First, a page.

Originally Published 2018-10-15 05:30:48 Published on Oct 15, 2018
BNP is likely to fight parliamentary election in Bangladesh without the kin of Ziaur Rahman leading the campaign.
Khaleda Zia’s party staring at leadership crisis after verdict against son Tarique

The conviction of Tarique Rahman, the acting chairperson of Bangladesh’s main opposition Bangladesh Nationalist Party and son of former Prime Minister Khaleda Zia, in the grenade attack case puts future leadership of the BNP in peril.

Tarique Rahman along with 18 others have been sentenced to life imprisonment while another 19 have been given death sentence, including two former ministers in the previous BNP government (2001-2006), for conspiring with dreaded militant organisation Harkat-ul Jihad-al-Islami Bangladesh (Huji-B) in a grenade attack on Sheikh Hasina, who was the opposition leader then. The 21 August grenade attack, as it is called, was one of the biggest acts of militancy in the country and was executed by Huji-B in 2004. It killed around 20 Awami League leaders and activists and injured several hundred at a rally in Dhaka.

BNP, the arch rival of the ruling Awami League, is a dominant political force in the multi-party political system of Bangladesh. The party has the distinction of alternating power with the Awami League after democracy was reintroduced in 1991. But a leadership crisis in the BNP began after its chairperson Khaleda Zia was convicted in February in a case of misappropriation of funds in an orphanage named after her late husband, military dictator General Ziaur Rahman. Currently, Begum Zia is serving a five-year jail sentence.

According to the provisions in the Bangladesh Constitution, Begum Zia runs the risk of becoming ineligible to fight the election unless she gets some relief from the higher court. According to Article 66 (2) (d) of Bangladesh Constitution, a person shall be disqualified in the election to be a Member of Parliament if convicted for a criminal offence involving moral turpitude and sentenced to imprisonment for a term of not less than two years, unless a period of five years has lapsed since his/her release.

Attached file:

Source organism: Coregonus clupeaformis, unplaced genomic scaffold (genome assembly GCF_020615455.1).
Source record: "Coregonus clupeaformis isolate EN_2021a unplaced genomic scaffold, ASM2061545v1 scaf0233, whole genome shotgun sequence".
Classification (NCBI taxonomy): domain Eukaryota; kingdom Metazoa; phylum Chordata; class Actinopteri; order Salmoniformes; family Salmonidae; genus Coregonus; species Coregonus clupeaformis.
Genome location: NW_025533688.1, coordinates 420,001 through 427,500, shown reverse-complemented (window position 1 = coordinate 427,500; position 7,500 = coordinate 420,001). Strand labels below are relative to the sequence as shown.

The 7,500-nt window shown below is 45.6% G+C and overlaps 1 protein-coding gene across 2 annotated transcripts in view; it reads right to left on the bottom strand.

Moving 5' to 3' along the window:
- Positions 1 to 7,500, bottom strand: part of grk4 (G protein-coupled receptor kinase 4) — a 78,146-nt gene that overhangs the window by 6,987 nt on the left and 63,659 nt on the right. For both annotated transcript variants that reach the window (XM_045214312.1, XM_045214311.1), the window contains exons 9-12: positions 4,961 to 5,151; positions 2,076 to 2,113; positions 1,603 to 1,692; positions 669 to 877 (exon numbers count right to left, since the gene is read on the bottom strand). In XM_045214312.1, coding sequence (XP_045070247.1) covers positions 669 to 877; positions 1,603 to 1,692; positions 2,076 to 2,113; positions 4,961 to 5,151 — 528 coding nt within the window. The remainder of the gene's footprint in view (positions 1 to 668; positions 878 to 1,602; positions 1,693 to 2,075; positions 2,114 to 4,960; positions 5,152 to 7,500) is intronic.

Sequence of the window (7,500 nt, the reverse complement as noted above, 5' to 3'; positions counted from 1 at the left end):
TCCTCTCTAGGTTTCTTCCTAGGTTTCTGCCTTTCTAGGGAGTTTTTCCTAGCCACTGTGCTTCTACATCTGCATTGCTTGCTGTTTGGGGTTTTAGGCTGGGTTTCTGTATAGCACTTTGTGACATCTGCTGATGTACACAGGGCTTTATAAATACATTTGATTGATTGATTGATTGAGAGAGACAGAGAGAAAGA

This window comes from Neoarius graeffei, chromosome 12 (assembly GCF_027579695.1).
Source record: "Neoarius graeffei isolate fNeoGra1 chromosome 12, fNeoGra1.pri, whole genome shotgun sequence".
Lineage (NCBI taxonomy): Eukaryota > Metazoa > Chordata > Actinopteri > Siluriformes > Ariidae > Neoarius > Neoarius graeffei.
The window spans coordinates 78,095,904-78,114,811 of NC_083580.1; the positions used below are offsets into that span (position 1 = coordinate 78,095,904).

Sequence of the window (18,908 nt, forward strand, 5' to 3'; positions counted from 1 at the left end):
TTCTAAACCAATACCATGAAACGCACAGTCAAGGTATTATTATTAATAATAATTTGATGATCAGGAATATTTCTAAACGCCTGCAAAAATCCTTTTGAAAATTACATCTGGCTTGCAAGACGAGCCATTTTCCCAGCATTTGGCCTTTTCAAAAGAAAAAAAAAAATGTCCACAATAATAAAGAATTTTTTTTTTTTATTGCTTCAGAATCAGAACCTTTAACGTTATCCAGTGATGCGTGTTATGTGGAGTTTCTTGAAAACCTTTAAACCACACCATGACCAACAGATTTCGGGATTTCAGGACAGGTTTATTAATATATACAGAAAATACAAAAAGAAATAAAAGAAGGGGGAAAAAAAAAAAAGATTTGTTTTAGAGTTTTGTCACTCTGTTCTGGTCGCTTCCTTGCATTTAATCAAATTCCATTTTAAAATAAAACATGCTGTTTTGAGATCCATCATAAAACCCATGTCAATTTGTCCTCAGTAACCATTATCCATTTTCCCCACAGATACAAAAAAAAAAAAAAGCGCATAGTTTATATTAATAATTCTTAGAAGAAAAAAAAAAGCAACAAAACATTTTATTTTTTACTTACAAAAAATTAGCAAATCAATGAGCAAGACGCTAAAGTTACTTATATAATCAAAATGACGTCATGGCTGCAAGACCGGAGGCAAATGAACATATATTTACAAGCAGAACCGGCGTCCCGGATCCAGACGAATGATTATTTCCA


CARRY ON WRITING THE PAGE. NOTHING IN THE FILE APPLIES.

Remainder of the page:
Tarique considered taking over the reins of the party in Begum Zia’s absence. During the last BNP government (2001-06), he was known to be the most influential person who was even accused of running a parallel government from his private office, known as Hawa Bhaban. Tarique, who has been residing in London for almost a decade, was guiding the party from there. The verdict, however, has deepened the leadership crisis in the BNP as Tarique’s future in Bangladesh politics has become uncertain.

With the parliamentary election scheduled for end of this year, the verdict can become a flashpoint. In a country like Bangladesh where politics is largely driven by two major icons – Mujibur Rahman, father of incumbent Prime Minister Shiekh Hasina, and Ziaur Rahman, founder of BNP and father of Tarique – this will be first time the BNP is likely to fight the election without the kin of Ziaur Rahman leading the campaign. There are many sceptics who say the BNP may not even participate in the upcoming election, especially after the verdict.

The BNP boycotted the parliamentary elections in 2014. The popular opinion in Bangladesh favours participation of all political parties, including the BNP. The party, so far, has not said anything. It was, until now, demanding the re-establishment of the caretaker system of government to supervise the election, an arrangement instituted in 1996 to ensure free and fair election. The system of caretaker government was abolished through an amendment of the constitution in 2011 after the judiciary struck it down. The upcoming elections are set to be held under the present Awami League government in power, an idea being opposed by the BNP.

The old, infamous politics of hartal (street protest) might just return to Bangladesh. The political parties in Bangladesh have been using street protests for resolving issues. It was a street protest by the Awami League prior to the election in 2007 that resulted in the declaration of emergency in the country and suspension of the election.

This commentary originally appeared in The Print.

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Joyeeta Bhattacharjee

Joyeeta Bhattacharjee

Joyeeta Bhattacharjee (1975 2021) was Senior Fellow with ORF. She specialised in Indias neighbourhood policy the eastern arch: Bangladeshs domestic politics and foreign policy: border ...

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